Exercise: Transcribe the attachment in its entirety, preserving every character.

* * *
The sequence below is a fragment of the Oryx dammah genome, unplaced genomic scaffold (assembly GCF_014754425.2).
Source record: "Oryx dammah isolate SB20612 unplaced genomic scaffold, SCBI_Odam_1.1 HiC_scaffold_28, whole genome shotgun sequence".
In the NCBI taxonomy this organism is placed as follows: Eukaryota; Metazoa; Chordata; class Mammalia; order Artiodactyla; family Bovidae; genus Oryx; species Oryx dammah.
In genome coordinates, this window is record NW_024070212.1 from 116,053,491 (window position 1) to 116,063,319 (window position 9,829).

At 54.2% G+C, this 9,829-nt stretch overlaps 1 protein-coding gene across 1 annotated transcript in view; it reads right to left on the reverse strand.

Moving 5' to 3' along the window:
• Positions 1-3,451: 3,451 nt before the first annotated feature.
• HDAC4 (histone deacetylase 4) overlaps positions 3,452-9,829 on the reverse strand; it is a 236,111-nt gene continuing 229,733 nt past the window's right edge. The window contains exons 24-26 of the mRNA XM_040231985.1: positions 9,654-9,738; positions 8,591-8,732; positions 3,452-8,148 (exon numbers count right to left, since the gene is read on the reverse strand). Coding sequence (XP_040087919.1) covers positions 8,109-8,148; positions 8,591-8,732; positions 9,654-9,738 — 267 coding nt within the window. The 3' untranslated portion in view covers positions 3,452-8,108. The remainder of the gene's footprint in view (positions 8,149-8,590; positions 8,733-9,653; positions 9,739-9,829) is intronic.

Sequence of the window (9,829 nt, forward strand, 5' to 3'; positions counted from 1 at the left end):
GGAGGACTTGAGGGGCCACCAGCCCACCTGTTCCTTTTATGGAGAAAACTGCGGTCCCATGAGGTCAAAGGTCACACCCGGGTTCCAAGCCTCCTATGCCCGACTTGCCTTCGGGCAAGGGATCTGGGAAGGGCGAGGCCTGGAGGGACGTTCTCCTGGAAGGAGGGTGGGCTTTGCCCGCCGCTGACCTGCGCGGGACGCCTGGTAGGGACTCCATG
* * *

The sequence below is a fragment of the Oryx dammah genome, unplaced genomic scaffold (assembly GCF_014754425.2).
Source record: "Oryx dammah isolate SB20612 unplaced genomic scaffold, SCBI_Odam_1.1 HiC_scaffold_28, whole genome shotgun sequence".
In the NCBI taxonomy this organism is placed as follows: Eukaryota; Metazoa; Chordata; class Mammalia; order Artiodactyla; family Bovidae; genus Oryx; species Oryx dammah.
In genome coordinates, this window is record NW_024070212.1 from 116,053,491 (window position 1) to 116,063,319 (window position 9,829).

At 54.2% G+C, this 9,829-nt stretch overlaps 1 protein-coding gene across 1 annotated transcript in view; it reads right to left on the reverse strand.

Moving 5' to 3' along the window:
• Positions 1-3,451: 3,451 nt before the first annotated feature.
• HDAC4 (histone deacetylase 4) overlaps positions 3,452-9,829 on the reverse strand; it is a 236,111-nt gene continuing 229,733 nt past the window's right edge. The window contains exons 24-26 of the mRNA XM_040231985.1: positions 9,654-9,738; positions 8,591-8,732; positions 3,452-8,148 (exon numbers count right to left, since the gene is read on the reverse strand). Coding sequence (XP_040087919.1) covers positions 8,109-8,148; positions 8,591-8,732; positions 9,654-9,738 — 267 coding nt within the window. The 3' untranslated portion in view covers positions 3,452-8,108. The remainder of the gene's footprint in view (positions 8,149-8,590; positions 8,733-9,653; positions 9,739-9,829) is intronic.

Sequence of the window (9,829 nt, forward strand, 5' to 3'; positions counted from 1 at the left end):
GGAGGACTTGAGGGGCCACCAGCCCACCTGTTCCTTTTATGGAGAAAACTGCGGTCCCATGAGGTCAAAGGTCACACCCGGGTTCCAAGCCTCCTATGCCCGACTTGCCTTCGGGCAAGGGATCTGGGAAGGGCGAGGCCTGGAGGGACGTTCTCCTGGAAGGAGGGTGGGCTTTGCCCGCCGCTGACCTGCGCGGGACGCCTGGTAGGGACTCCATG